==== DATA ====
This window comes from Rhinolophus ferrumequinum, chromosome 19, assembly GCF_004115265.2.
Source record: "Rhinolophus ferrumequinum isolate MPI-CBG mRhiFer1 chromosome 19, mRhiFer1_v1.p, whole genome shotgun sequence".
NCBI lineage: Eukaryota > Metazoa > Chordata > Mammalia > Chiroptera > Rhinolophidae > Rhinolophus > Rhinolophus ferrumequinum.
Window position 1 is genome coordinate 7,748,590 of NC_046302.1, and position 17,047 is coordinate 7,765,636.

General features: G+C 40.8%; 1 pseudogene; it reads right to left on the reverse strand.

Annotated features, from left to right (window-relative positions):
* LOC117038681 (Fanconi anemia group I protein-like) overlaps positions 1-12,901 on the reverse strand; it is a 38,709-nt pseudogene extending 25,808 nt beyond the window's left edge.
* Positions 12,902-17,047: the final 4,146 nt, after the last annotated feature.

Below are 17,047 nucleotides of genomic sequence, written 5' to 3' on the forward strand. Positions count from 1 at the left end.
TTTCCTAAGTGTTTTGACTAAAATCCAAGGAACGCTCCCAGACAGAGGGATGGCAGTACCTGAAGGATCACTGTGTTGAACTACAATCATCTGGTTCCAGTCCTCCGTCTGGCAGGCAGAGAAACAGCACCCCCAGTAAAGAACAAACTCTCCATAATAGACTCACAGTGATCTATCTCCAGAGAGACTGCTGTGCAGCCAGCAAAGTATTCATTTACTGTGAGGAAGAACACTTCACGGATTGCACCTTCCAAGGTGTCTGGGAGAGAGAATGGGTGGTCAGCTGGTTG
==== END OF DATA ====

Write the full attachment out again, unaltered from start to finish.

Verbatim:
This window comes from Rhinolophus ferrumequinum, chromosome 19, assembly GCF_004115265.2.
Source record: "Rhinolophus ferrumequinum isolate MPI-CBG mRhiFer1 chromosome 19, mRhiFer1_v1.p, whole genome shotgun sequence".
NCBI lineage: Eukaryota > Metazoa > Chordata > Mammalia > Chiroptera > Rhinolophidae > Rhinolophus > Rhinolophus ferrumequinum.
Window position 1 is genome coordinate 7,748,590 of NC_046302.1, and position 17,047 is coordinate 7,765,636.

General features: G+C 40.8%; 1 pseudogene; it reads right to left on the reverse strand.

Annotated features, from left to right (window-relative positions):
* LOC117038681 (Fanconi anemia group I protein-like) overlaps positions 1-12,901 on the reverse strand; it is a 38,709-nt pseudogene extending 25,808 nt beyond the window's left edge.
* Positions 12,902-17,047: the final 4,146 nt, after the last annotated feature.

Below are 17,047 nucleotides of genomic sequence, written 5' to 3' on the forward strand. Positions count from 1 at the left end.
TTTCCTAAGTGTTTTGACTAAAATCCAAGGAACGCTCCCAGACAGAGGGATGGCAGTACCTGAAGGATCACTGTGTTGAACTACAATCATCTGGTTCCAGTCCTCCGTCTGGCAGGCAGAGAAACAGCACCCCCAGTAAAGAACAAACTCTCCATAATAGACTCACAGTGATCTATCTCCAGAGAGACTGCTGTGCAGCCAGCAAAGTATTCATTTACTGTGAGGAAGAACACTTCACGGATTGCACCTTCCAAGGTGTCTGGGAGAGAGAATGGGTGGTCAGCTGGTTG